One of the projects of our lab is aimed at better understanding the physiological (and possibly pathological) roles played by a family of proteins known as DBHS (Drosophila Behaviour Human Splicing) proteins. In mammals three members belong to this family: P54NRB/NONO, PSPC1, and PSF/SFPQ, which share common structural and functional similarities (1). DBHS proteins posses two RNA recognition motifs (RRMs) and are typically labelled as “multifunctional nuclear proteins”, due to their involvement in many aspect of RNA processing, from transcriptional activation/repression (2), splicing (3), and RNA transport in neurons(4). Moreover, DBHS proteins contribute to the control of gene expression by their role (together with some non-coding RNAs) in the formation of paraspeckles, the nuclear bodies which retain within the nucleus A-I hyper-edited RNA (5) .
Figure 1: Structure of a PSPC1/NONO heterodimer. (A) Domain structure indicating RNA recognition motifs 1 and 2, NOPS domain, and coiled-coil. (B) Stereoview of PSPC1 (cartoon) and NONO (surface). (C) Side (Left) and top (Right) views of PSPC1 (red) and NONO (green). (D) Cutaway view revealing voids(putative RNA-binding residues, cyan). (E) Side view highlighting putative RNA-binding residues of RRM1 (cyan). Passon DM et al, PNAS, 109 :2846-50, 2012
Our laboratory first stumbled across DBHS proteins when we found that the NONO protein was important for the maintenance of mammalian circadian rhythms via association with PERIOD-protein and modulation of its transcriptional repression (6). Very recently we extended this observation to the other DBHS members, showing that they all play an important role in the circadian clock and in orchestrating circadian rhythms. In fact, by interacting with PERIOD proteins, they can bind to the promoters of many clock genes (such as RevErbPer1-2, Dbp) and modulate their repression (7).
The broad variety of functions suggests a possible role of DBHS in other aspects of circadian and non-circadian physiology. Determining the RNA and DNA interaction of DBHS proteins at the whole-genome level is essential to fully elucidate their not yet known roles in biological processes (and possibly disease states). Our lab is currying out a series of experiments to identify all the RNA and DNA targets of DBHS proteins and the consequences on the transcriptome of the presence/absence of them. These experiments combine Chromatin Immunoprecipitation (ChIP) with Next-Generation Sequencing (NGS), a new technology of sequencing.
Mouse embryonic fibroblasts from wild type and gene-trapping knock-out mice are used. ChIP in cross-linked cells allows to isolate specific RNA- or DNA-protein complexes by using antibodies against the protein of interest, providing a whole-genome picture of the protein-target interactions.
In NGS the DNA (or cDNA from RNA) obtained from ChIP is accurately sequenced in millions of parallel reactions by Illumina technology. The fragmented DNA segments are attached to a planar, optically transparent surface, then they are extended and amplified to create a high-density collection of millions short inserts (insert = a sample fragment that has been incorporated between adapters). The templates are sequenced using four-colour DNA sequencing by synthesis technology that employs reversible terminators with removable fluorescent dyes. Finally the fluorescence is detected by laser excitation and total internal reflection optics. Schematic illustrating principles of next-generation sequencing (from the BC Cancer Research Centre, Department of Breast and Molecular Oncology)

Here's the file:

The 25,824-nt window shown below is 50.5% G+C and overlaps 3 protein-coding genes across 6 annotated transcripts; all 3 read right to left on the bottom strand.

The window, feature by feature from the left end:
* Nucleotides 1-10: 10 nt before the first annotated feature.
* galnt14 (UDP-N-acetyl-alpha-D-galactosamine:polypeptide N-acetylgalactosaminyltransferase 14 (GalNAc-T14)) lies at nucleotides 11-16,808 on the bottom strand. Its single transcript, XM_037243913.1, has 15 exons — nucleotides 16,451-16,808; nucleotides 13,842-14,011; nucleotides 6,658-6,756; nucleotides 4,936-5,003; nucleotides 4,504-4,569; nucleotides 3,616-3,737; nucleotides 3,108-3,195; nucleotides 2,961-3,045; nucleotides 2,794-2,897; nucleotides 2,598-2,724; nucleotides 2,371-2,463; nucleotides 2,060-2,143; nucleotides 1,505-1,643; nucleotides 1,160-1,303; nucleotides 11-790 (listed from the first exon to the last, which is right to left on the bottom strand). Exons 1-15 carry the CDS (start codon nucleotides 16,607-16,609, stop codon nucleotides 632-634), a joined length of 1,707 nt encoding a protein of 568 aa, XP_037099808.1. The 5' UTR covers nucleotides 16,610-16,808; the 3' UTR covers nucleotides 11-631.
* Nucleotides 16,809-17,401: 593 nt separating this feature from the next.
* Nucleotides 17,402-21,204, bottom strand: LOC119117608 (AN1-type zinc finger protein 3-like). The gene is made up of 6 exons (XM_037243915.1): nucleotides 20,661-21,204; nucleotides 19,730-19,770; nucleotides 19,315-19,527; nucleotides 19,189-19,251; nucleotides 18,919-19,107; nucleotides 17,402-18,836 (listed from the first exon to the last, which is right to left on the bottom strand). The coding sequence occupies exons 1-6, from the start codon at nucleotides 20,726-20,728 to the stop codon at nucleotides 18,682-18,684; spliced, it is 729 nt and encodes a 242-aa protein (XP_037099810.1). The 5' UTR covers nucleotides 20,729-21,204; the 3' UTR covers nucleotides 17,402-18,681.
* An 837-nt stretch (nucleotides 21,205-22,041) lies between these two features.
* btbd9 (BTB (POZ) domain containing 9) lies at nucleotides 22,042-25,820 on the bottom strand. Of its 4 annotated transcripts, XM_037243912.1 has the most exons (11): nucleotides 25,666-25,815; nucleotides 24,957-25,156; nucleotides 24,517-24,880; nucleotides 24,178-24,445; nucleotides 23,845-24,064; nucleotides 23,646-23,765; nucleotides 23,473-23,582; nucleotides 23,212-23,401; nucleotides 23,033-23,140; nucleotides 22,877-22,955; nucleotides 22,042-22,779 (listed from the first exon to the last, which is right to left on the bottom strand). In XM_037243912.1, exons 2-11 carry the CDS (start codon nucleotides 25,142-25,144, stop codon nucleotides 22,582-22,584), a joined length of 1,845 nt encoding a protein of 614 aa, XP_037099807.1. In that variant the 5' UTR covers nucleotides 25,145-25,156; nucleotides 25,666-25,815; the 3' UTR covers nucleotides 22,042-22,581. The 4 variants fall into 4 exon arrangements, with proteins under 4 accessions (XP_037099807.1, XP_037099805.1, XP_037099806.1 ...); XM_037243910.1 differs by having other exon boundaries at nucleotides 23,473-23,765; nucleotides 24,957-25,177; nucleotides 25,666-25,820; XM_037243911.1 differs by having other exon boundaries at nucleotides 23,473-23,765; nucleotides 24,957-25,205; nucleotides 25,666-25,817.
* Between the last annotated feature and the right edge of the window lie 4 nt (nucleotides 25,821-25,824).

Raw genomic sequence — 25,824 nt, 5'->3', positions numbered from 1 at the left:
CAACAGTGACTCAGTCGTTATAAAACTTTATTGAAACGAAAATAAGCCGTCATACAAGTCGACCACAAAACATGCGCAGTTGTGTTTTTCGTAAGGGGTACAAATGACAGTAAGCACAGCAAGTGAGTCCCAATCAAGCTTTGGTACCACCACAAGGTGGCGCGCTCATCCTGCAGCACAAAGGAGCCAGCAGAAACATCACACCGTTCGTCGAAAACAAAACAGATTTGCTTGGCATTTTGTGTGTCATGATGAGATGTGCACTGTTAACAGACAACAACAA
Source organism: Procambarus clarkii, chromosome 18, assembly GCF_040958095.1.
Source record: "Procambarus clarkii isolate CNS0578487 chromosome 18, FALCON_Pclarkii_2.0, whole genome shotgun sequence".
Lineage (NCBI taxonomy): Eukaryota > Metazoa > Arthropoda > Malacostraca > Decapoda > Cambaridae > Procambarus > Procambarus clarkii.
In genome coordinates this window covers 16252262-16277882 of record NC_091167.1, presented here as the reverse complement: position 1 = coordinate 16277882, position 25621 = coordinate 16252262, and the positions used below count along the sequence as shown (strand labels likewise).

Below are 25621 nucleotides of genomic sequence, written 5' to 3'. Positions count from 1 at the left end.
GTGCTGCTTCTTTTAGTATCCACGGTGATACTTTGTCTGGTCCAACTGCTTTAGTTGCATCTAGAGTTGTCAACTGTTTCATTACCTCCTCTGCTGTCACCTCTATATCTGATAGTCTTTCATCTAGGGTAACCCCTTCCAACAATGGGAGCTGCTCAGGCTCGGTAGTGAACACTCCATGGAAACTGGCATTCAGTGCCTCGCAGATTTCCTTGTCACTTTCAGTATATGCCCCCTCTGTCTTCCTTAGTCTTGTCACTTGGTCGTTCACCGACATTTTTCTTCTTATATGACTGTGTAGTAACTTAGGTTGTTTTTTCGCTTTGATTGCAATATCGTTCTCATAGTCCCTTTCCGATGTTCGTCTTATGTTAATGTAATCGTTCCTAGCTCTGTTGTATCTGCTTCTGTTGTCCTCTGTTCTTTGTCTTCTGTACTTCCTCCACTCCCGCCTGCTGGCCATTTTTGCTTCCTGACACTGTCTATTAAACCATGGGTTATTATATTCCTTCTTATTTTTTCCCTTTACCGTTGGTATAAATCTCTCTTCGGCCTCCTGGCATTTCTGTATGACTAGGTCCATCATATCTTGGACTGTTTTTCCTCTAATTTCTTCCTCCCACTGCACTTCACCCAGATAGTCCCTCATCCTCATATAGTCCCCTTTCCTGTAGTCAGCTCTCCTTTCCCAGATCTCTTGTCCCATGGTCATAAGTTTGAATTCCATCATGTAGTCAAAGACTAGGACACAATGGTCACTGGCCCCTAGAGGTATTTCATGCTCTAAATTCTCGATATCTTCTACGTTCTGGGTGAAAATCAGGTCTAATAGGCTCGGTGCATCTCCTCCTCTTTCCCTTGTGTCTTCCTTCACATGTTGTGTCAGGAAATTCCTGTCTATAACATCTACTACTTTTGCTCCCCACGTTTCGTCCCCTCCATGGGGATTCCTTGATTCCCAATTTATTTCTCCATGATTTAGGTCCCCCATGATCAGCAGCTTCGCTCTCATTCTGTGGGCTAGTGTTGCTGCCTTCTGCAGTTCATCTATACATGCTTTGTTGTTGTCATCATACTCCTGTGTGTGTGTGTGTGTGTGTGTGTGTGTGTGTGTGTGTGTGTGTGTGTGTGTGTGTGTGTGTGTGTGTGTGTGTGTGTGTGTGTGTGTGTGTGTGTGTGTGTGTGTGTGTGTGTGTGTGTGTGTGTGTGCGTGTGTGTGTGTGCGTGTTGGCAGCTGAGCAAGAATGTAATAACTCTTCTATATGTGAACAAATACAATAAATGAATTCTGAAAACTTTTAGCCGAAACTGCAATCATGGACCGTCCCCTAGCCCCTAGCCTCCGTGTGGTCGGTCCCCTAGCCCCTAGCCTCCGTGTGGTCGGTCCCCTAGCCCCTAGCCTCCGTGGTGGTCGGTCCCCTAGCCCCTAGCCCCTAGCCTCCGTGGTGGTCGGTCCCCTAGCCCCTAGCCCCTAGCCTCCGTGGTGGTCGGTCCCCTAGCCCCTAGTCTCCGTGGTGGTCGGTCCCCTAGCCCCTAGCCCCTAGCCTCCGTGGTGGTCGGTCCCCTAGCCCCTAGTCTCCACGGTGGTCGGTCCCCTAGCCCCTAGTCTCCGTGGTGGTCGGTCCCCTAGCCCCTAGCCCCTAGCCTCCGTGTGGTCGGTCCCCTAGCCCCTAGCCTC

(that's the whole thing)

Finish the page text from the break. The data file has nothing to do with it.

Figure 3: Schematic illustrating principles of next-generation sequencing (from the BC Cancer Research Centre, Department of Breast and Molecular Oncology)
In a first level of analysis, the identified string of bases (reads) are then mapped using a reference genome, followed by quantitation and normalization of reads to identify highly occupied binding regions.
Finally the integration of the binding regions with other information will allow to select the most relevant hits and to confirm them. The expected result will be the identification of new targets of DBHS proteins, the elucidation of their physiological roles and possible deduction of general principles of their mechanisms of action.
1. Passon DM et al. 2012. Structure of the heterodimer of human NONO and paraspeckle protein component 1 and analysis of its role in subnuclear body formation. PNAS 109 :4846-4850
2. Ishitani K, et al. 2003. p54nrb acts as a transcriptional coactivator for activation function 1 of the human androgen receptor. Biochem. Biophys. Res. Commun. 306:660–665.
3. Kameoka S, Duque P, Konarska MM. 2004. p54(nrb) associates with the 5’ splice site within large transcription/splicing complexes. EMBO J 23: 1782–1791.
4. Kanai Y et al. 2004. Kinesin transports RNA: isolation and characterization of an RNA-transporting granule. Neuron 43:513–525
5. Fox AH, Lamond AI. Paraspeckles. Cold Spring Harb Perspect Biol 2010;2:a000687
6. Brown SA, et al. 2005. PERIOD1-associated proteins modulate the negative limb of the mammalian circadian oscillator. Science 308:693– 696.
7. Kowalska E et al. 2012. Distinct roles of DBHS family members in the circadian transcriptional feedback loop. Mol Cell Biol 32:4585-4594.